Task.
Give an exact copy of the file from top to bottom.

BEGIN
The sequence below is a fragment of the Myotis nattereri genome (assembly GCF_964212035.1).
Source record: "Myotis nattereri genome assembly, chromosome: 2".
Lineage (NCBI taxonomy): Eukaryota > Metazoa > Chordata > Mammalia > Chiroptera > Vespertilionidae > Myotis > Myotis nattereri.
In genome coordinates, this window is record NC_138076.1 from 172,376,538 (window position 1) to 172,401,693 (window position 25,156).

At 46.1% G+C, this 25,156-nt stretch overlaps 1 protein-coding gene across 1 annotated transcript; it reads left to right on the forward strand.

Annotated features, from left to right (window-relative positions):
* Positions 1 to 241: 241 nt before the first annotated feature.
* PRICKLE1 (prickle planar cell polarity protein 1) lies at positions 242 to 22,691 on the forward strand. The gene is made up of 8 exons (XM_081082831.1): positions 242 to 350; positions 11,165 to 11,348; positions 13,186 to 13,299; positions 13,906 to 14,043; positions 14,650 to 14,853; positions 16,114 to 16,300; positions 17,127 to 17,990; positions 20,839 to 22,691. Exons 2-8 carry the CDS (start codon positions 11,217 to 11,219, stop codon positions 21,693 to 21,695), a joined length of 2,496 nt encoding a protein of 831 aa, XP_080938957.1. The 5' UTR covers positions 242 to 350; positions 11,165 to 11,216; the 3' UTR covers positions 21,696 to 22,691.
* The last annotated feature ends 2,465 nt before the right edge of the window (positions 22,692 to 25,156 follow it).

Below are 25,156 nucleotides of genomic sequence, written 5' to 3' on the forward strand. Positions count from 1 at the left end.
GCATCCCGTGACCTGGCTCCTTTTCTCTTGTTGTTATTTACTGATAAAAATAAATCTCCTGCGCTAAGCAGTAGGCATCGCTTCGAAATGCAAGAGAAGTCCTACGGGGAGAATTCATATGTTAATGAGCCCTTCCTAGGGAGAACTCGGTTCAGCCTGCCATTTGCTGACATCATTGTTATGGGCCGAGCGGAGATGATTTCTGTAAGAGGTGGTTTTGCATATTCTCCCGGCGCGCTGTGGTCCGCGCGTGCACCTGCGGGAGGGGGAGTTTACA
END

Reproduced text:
The sequence below is a fragment of the Myotis nattereri genome (assembly GCF_964212035.1).
Source record: "Myotis nattereri genome assembly, chromosome: 2".
Lineage (NCBI taxonomy): Eukaryota > Metazoa > Chordata > Mammalia > Chiroptera > Vespertilionidae > Myotis > Myotis nattereri.
In genome coordinates, this window is record NC_138076.1 from 172,376,538 (window position 1) to 172,401,693 (window position 25,156).

At 46.1% G+C, this 25,156-nt stretch overlaps 1 protein-coding gene across 1 annotated transcript; it reads left to right on the forward strand.

Annotated features, from left to right (window-relative positions):
* Positions 1 to 241: 241 nt before the first annotated feature.
* PRICKLE1 (prickle planar cell polarity protein 1) lies at positions 242 to 22,691 on the forward strand. The gene is made up of 8 exons (XM_081082831.1): positions 242 to 350; positions 11,165 to 11,348; positions 13,186 to 13,299; positions 13,906 to 14,043; positions 14,650 to 14,853; positions 16,114 to 16,300; positions 17,127 to 17,990; positions 20,839 to 22,691. Exons 2-8 carry the CDS (start codon positions 11,217 to 11,219, stop codon positions 21,693 to 21,695), a joined length of 2,496 nt encoding a protein of 831 aa, XP_080938957.1. The 5' UTR covers positions 242 to 350; positions 11,165 to 11,216; the 3' UTR covers positions 21,696 to 22,691.
* The last annotated feature ends 2,465 nt before the right edge of the window (positions 22,692 to 25,156 follow it).

Below are 25,156 nucleotides of genomic sequence, written 5' to 3' on the forward strand. Positions count from 1 at the left end.
GCATCCCGTGACCTGGCTCCTTTTCTCTTGTTGTTATTTACTGATAAAAATAAATCTCCTGCGCTAAGCAGTAGGCATCGCTTCGAAATGCAAGAGAAGTCCTACGGGGAGAATTCATATGTTAATGAGCCCTTCCTAGGGAGAACTCGGTTCAGCCTGCCATTTGCTGACATCATTGTTATGGGCCGAGCGGAGATGATTTCTGTAAGAGGTGGTTTTGCATATTCTCCCGGCGCGCTGTGGTCCGCGCGTGCACCTGCGGGAGGGGGAGTTTACA